The study, which revealed specimens ranging from small juveniles to large mature males (around 7cm long), concluded that the Australian oyster blenny is either breeding in New Zealand, or has managed to find its way there several times.

 

 

NOAA Releases Plans for Channel Islands National Marine Sanctuary

NOAA has released the final management plan, regulations, and final environmental impact statement for Channel Islands National Marine Sanctuary.

The final plan provides a framework for the sanctuary to expand its research, education, outreach and enforcement programs, create and enhance partnerships, enhance wildlife protections, develop a water quality program, and reduce ocean impacts from vessels...

Priorities listed in the plan include expanding multicultural education, aerial monitoring of sanctuary resources, and collaborative marine research programs, and studying the social and biological effects of marine reserves.

The plan also calls for the completion a new sanctuary office building and education center on the University of California Santa Barbara campus, monitoring and inventorying maritime heritage resource sites, and “greening” sanctuary operations.

“We developed the new management plan with extensive community involvement, and we are proud that it charts a forward-looking course to protect the sanctuary’s rich marine ecosystems while allowing compatible, sustainable human uses,” said sanctuary superintendent Chris Mobley.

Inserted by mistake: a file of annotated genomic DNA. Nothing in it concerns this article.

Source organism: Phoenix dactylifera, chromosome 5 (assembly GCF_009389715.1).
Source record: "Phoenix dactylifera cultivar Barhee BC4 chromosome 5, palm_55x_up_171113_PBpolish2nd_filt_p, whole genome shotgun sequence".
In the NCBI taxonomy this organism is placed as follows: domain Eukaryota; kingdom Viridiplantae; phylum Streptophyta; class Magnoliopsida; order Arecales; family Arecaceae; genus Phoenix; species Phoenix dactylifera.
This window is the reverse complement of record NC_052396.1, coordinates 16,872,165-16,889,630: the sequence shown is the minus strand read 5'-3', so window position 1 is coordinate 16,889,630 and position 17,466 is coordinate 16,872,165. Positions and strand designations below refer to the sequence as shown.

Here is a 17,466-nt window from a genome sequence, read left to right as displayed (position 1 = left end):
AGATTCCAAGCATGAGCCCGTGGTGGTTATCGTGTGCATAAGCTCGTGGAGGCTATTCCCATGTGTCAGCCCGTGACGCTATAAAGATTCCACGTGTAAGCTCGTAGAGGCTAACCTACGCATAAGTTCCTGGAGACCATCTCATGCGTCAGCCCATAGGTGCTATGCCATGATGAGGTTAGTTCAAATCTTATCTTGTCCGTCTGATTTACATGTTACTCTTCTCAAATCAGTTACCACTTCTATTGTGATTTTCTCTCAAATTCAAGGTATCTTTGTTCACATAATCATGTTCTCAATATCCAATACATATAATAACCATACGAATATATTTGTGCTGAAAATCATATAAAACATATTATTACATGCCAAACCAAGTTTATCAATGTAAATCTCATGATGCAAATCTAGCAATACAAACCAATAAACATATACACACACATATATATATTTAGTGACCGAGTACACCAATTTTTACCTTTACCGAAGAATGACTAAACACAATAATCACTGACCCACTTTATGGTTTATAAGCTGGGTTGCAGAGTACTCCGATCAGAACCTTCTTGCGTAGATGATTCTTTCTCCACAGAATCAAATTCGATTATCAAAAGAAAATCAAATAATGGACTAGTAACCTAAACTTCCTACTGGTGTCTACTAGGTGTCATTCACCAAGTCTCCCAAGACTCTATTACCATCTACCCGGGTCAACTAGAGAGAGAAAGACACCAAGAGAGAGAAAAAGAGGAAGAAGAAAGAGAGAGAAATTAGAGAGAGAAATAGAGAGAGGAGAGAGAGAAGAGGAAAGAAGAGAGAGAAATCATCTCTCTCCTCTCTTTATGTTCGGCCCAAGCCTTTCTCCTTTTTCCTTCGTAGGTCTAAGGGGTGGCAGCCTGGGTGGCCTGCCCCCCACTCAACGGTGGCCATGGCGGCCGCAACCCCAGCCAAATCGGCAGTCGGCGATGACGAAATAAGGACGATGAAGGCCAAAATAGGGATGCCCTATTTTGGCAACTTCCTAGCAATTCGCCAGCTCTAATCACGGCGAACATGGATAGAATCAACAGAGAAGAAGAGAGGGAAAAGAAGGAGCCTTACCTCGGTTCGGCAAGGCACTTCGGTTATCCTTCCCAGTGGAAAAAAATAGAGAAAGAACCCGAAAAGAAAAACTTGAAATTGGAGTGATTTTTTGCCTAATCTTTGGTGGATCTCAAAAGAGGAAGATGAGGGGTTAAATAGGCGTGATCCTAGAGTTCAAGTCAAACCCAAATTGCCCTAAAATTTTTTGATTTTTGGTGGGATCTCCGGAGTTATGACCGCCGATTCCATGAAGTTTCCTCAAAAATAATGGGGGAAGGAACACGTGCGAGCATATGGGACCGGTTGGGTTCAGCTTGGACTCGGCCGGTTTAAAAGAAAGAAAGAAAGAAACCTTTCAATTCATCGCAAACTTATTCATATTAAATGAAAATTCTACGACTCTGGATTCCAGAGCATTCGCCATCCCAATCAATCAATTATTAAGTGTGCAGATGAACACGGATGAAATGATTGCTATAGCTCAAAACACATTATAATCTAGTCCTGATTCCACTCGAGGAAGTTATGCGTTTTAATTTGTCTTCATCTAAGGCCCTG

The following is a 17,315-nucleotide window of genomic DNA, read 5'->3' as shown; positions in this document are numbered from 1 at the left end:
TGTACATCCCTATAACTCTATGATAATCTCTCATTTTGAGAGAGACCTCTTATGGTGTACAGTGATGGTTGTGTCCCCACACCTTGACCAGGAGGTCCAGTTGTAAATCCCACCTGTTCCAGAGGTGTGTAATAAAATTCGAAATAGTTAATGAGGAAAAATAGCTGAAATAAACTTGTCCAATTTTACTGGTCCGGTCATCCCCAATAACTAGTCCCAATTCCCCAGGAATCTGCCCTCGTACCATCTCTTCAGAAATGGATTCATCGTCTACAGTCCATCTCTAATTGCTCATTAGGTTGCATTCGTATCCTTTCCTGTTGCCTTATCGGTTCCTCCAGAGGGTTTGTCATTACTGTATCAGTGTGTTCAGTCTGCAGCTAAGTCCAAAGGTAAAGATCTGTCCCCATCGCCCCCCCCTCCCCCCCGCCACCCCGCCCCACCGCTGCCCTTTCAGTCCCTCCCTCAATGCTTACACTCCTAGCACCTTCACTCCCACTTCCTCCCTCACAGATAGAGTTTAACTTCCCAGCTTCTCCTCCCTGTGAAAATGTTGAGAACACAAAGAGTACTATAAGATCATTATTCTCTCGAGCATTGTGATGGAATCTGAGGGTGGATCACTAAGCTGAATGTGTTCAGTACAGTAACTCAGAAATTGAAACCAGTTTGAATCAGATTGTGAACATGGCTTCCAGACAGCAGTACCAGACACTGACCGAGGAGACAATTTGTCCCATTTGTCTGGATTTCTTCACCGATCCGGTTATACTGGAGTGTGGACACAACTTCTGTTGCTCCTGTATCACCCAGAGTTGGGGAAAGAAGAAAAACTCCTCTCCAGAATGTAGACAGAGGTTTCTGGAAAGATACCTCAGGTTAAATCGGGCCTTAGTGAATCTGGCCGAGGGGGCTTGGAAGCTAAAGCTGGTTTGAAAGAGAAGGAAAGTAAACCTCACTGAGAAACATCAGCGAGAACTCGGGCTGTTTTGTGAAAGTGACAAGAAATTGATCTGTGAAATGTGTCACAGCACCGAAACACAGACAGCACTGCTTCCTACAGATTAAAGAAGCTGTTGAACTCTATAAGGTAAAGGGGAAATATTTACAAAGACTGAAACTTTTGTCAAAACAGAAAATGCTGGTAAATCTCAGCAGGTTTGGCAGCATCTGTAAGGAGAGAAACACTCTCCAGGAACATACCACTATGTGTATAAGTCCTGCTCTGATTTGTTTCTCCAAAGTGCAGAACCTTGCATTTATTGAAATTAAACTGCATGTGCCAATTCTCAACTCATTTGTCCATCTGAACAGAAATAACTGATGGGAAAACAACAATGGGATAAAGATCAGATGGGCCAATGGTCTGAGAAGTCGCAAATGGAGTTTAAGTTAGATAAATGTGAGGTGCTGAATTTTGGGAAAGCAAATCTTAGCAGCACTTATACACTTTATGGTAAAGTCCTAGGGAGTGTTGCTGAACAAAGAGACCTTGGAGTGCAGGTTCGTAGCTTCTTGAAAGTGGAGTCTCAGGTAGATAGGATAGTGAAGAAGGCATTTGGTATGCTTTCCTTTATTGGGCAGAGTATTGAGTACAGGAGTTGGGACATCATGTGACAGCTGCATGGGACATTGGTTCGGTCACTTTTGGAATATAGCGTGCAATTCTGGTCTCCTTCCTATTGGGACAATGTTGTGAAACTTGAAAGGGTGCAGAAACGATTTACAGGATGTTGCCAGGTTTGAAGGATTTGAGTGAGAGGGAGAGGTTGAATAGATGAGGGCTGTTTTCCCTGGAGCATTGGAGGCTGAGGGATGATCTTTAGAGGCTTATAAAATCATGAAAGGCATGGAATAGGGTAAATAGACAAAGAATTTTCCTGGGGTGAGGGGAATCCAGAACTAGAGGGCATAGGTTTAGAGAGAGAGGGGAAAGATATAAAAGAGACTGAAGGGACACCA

The result of years of study, planning and extensive public input, these detailed documents are major revisions of the sanctuary's original management plan and address key issues including resource protection, wildlife disturbance, vessel discharge, non-native species and water quality.

The final plan consists of non-regulatory actions, but some changes to sanctuary regulations clarify and strengthen protections for marine habitats, sensitive species, water quality and submerged cultural and historical resources. Highlights of the regulatory changes include:

- Protecting natural ecosystems from non-native species
- Protecting the area’s water quality by prohibiting harmful vessel discharges
- Prohibiting discharges beyond the boundary of the sanctuary that enter and damage the sanctuary’s resources
- Improving habitat protection by limiting or prohibiting activities that affect the sea floor

The final environmental impact statement analyzes potential environmental and economic impacts of the sanctuary regulation changes.

Copies of the final management plan, regulations, and final environmental impact statement are available at the Channel Islands National Marine Sanctuary office, online, or by calling 805-884-1464.

Managed by NOAA's Office of National Marine Sanctuaries, Channel Islands National Marine Sanctuary was designated in 1980 to protect marine resources surrounding San Miguel, Santa Rosa, Santa Cruz, Anacapa and Santa Barbara islands. The sanctuary spans approximately 1,470 square miles, extending from island shorelines to six miles offshore, and encompasses a rich diversity of marine life, habitats, and historical and cultural resources.